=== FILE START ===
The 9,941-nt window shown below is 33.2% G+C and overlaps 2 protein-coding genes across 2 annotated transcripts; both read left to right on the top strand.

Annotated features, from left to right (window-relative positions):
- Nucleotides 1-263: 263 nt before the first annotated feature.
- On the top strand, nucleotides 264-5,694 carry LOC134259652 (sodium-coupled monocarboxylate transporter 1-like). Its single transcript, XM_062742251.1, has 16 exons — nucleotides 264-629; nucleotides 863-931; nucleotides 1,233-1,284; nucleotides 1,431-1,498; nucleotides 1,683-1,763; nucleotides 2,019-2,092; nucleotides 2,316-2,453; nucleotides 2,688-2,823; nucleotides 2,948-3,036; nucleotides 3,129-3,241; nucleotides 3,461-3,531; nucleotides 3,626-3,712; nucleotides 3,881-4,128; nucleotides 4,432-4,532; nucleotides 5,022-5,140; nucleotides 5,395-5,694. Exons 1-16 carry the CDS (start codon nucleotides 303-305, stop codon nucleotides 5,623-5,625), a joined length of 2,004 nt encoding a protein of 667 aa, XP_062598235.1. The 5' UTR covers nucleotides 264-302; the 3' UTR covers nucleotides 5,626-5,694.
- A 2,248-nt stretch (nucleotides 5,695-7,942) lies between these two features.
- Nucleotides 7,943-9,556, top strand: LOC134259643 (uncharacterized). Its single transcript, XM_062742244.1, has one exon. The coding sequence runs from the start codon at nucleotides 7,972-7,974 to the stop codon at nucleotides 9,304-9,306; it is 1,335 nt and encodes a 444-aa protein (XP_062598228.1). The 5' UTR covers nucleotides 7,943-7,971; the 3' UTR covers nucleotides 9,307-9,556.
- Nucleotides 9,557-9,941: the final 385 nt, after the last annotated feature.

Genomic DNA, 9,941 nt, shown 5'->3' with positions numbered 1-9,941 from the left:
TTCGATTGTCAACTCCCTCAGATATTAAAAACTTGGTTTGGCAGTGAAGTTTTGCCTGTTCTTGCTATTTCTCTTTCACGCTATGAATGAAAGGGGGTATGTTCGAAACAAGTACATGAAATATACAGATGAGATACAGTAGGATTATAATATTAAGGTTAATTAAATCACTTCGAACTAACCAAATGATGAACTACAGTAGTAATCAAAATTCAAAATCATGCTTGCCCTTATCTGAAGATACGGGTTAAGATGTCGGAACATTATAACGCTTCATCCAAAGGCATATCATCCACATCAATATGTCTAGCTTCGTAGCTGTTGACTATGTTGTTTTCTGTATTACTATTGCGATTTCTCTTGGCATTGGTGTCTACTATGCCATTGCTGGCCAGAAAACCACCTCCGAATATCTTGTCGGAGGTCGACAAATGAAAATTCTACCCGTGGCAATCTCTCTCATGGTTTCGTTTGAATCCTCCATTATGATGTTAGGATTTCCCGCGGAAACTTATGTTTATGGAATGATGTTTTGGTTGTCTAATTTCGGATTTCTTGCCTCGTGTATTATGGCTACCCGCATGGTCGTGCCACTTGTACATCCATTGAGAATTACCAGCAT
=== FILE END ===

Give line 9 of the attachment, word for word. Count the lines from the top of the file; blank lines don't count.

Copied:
TTCGATTGTCAACTCCCTCAGATATTAAAAACTTGGTTTGGCAGTGAAGTTTTGCCTGTTCTTGCTATTTCTCTTTCACGCTATGAATGAAAGGGGGTATGTTCGAAACAAGTACATGAAATATACAGATGAGATACAGTAGGATTATAATATTAAGGTTAATTAAATCACTTCGAACTAACCAAATGATGAACTACAGTAGTAATCAAAATTCAAAATCATGCTTGCCCTTATCTGAAGATACGGGTTAAGATGTCGGAACATTATAACGCTTCATCCAAAGGCATATCATCCACATCAATATGTCTAGCTTCGTAGCTGTTGACTATGTTGTTTTCTGTATTACTATTGCGATTTCTCTTGGCATTGGTGTCTACTATGCCATTGCTGGCCAGAAAACCACCTCCGAATATCTTGTCGGAGGTCGACAAATGAAAATTCTACCCGTGGCAATCTCTCTCATGGTTTCGTTTGAATCCTCCATTATGATGTTAGGATTTCCCGCGGAAACTTATGTTTATGGAATGATGTTTTGGTTGTCTAATTTCGGATTTCTTGCCTCGTGTATTATGGCTACCCGCATGGTCGTGCCACTTGTACATCCATTGAGAATTACCAGCAT